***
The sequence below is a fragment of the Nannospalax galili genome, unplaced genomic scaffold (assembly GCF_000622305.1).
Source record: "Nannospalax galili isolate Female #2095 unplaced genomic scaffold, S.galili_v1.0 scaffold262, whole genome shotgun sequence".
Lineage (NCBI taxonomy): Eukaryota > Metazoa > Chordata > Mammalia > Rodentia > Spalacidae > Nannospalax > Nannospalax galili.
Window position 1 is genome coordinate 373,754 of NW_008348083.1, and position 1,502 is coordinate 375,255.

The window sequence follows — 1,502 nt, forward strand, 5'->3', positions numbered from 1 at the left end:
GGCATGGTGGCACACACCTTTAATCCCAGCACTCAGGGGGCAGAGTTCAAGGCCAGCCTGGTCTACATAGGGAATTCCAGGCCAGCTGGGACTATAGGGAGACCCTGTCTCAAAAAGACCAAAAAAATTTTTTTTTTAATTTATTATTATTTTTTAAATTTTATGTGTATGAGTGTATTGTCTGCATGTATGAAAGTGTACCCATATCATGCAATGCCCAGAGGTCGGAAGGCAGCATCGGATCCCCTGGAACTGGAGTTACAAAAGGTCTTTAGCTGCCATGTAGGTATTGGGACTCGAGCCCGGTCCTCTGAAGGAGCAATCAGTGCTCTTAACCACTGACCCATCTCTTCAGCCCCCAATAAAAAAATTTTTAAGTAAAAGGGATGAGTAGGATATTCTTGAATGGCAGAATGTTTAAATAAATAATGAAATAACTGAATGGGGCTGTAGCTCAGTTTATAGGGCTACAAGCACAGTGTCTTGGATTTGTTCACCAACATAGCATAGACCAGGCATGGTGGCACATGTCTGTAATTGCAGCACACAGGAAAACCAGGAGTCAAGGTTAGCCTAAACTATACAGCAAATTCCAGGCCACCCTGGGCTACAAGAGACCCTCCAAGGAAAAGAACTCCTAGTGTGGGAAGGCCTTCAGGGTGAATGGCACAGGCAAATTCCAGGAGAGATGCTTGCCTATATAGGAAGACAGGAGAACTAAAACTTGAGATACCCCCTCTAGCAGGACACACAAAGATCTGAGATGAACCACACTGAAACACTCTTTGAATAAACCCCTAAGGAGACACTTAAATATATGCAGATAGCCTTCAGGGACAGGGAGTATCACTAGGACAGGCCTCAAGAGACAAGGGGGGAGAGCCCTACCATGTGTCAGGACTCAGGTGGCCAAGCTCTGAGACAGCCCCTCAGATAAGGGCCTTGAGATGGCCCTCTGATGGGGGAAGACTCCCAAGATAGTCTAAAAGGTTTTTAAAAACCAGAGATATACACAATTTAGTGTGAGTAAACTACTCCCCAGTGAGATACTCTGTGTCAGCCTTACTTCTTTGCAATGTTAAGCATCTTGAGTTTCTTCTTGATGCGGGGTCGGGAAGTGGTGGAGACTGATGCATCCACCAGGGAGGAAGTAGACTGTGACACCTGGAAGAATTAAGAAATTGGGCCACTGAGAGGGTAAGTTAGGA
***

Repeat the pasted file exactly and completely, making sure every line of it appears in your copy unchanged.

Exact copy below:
The sequence below is a fragment of the Nannospalax galili genome, unplaced genomic scaffold (assembly GCF_000622305.1).
Source record: "Nannospalax galili isolate Female #2095 unplaced genomic scaffold, S.galili_v1.0 scaffold262, whole genome shotgun sequence".
Lineage (NCBI taxonomy): Eukaryota > Metazoa > Chordata > Mammalia > Rodentia > Spalacidae > Nannospalax > Nannospalax galili.
Window position 1 is genome coordinate 373,754 of NW_008348083.1, and position 1,502 is coordinate 375,255.

The window sequence follows — 1,502 nt, forward strand, 5'->3', positions numbered from 1 at the left end:
GGCATGGTGGCACACACCTTTAATCCCAGCACTCAGGGGGCAGAGTTCAAGGCCAGCCTGGTCTACATAGGGAATTCCAGGCCAGCTGGGACTATAGGGAGACCCTGTCTCAAAAAGACCAAAAAAATTTTTTTTTTAATTTATTATTATTTTTTAAATTTTATGTGTATGAGTGTATTGTCTGCATGTATGAAAGTGTACCCATATCATGCAATGCCCAGAGGTCGGAAGGCAGCATCGGATCCCCTGGAACTGGAGTTACAAAAGGTCTTTAGCTGCCATGTAGGTATTGGGACTCGAGCCCGGTCCTCTGAAGGAGCAATCAGTGCTCTTAACCACTGACCCATCTCTTCAGCCCCCAATAAAAAAATTTTTAAGTAAAAGGGATGAGTAGGATATTCTTGAATGGCAGAATGTTTAAATAAATAATGAAATAACTGAATGGGGCTGTAGCTCAGTTTATAGGGCTACAAGCACAGTGTCTTGGATTTGTTCACCAACATAGCATAGACCAGGCATGGTGGCACATGTCTGTAATTGCAGCACACAGGAAAACCAGGAGTCAAGGTTAGCCTAAACTATACAGCAAATTCCAGGCCACCCTGGGCTACAAGAGACCCTCCAAGGAAAAGAACTCCTAGTGTGGGAAGGCCTTCAGGGTGAATGGCACAGGCAAATTCCAGGAGAGATGCTTGCCTATATAGGAAGACAGGAGAACTAAAACTTGAGATACCCCCTCTAGCAGGACACACAAAGATCTGAGATGAACCACACTGAAACACTCTTTGAATAAACCCCTAAGGAGACACTTAAATATATGCAGATAGCCTTCAGGGACAGGGAGTATCACTAGGACAGGCCTCAAGAGACAAGGGGGGAGAGCCCTACCATGTGTCAGGACTCAGGTGGCCAAGCTCTGAGACAGCCCCTCAGATAAGGGCCTTGAGATGGCCCTCTGATGGGGGAAGACTCCCAAGATAGTCTAAAAGGTTTTTAAAAACCAGAGATATACACAATTTAGTGTGAGTAAACTACTCCCCAGTGAGATACTCTGTGTCAGCCTTACTTCTTTGCAATGTTAAGCATCTTGAGTTTCTTCTTGATGCGGGGTCGGGAAGTGGTGGAGACTGATGCATCCACCAGGGAGGAAGTAGACTGTGACACCTGGAAGAATTAAGAAATTGGGCCACTGAGAGGGTAAGTTAGGA